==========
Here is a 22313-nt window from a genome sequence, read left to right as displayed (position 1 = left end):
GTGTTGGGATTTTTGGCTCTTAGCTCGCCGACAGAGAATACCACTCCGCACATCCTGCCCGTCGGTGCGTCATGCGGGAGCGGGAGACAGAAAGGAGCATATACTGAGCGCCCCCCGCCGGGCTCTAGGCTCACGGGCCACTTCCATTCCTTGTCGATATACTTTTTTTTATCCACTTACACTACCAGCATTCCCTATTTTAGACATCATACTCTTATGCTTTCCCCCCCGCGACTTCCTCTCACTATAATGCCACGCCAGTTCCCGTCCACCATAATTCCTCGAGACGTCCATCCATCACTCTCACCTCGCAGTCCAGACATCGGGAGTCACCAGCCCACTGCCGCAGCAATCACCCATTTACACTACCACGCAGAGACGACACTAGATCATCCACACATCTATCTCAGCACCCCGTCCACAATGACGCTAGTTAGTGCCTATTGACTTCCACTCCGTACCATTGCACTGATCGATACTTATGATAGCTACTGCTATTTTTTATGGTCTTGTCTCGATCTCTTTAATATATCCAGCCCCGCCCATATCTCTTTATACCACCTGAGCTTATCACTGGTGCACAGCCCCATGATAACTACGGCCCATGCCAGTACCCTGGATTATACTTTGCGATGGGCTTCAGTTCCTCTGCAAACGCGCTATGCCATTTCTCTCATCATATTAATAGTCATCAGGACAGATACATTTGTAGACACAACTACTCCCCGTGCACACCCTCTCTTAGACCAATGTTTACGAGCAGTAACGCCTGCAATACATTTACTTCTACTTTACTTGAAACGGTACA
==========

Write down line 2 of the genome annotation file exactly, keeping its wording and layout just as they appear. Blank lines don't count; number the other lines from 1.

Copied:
GTGTTGGGATTTTTGGCTCTTAGCTCGCCGACAGAGAATACCACTCCGCACATCCTGCCCGTCGGTGCGTCATGCGGGAGCGGGAGACAGAAAGGAGCATATACTGAGCGCCCCCCGCCGGGCTCTAGGCTCACGGGCCACTTCCATTCCTTGTCGATATACTTTTTTTTATCCACTTACACTACCAGCATTCCCTATTTTAGACATCATACTCTTATGCTTTCCCCCCCGCGACTTCCTCTCACTATAATGCCACGCCAGTTCCCGTCCACCATAATTCCTCGAGACGTCCATCCATCACTCTCACCTCGCAGTCCAGACATCGGGAGTCACCAGCCCACTGCCGCAGCAATCACCCATTTACACTACCACGCAGAGACGACACTAGATCATCCACACATCTATCTCAGCACCCCGTCCACAATGACGCTAGTTAGTGCCTATTGACTTCCACTCCGTACCATTGCACTGATCGATACTTATGATAGCTACTGCTATTTTTTATGGTCTTGTCTCGATCTCTTTAATATATCCAGCCCCGCCCATATCTCTTTATACCACCTGAGCTTATCACTGGTGCACAGCCCCATGATAACTACGGCCCATGCCAGTACCCTGGATTATACTTTGCGATGGGCTTCAGTTCCTCTGCAAACGCGCTATGCCATTTCTCTCATCATATTAATAGTCATCAGGACAGATACATTTGTAGACACAACTACTCCCCGTGCACACCCTCTCTTAGACCAATGTTTACGAGCAGTAACGCCTGCAATACATTTACTTCTACTTTACTTGAAACGGTACA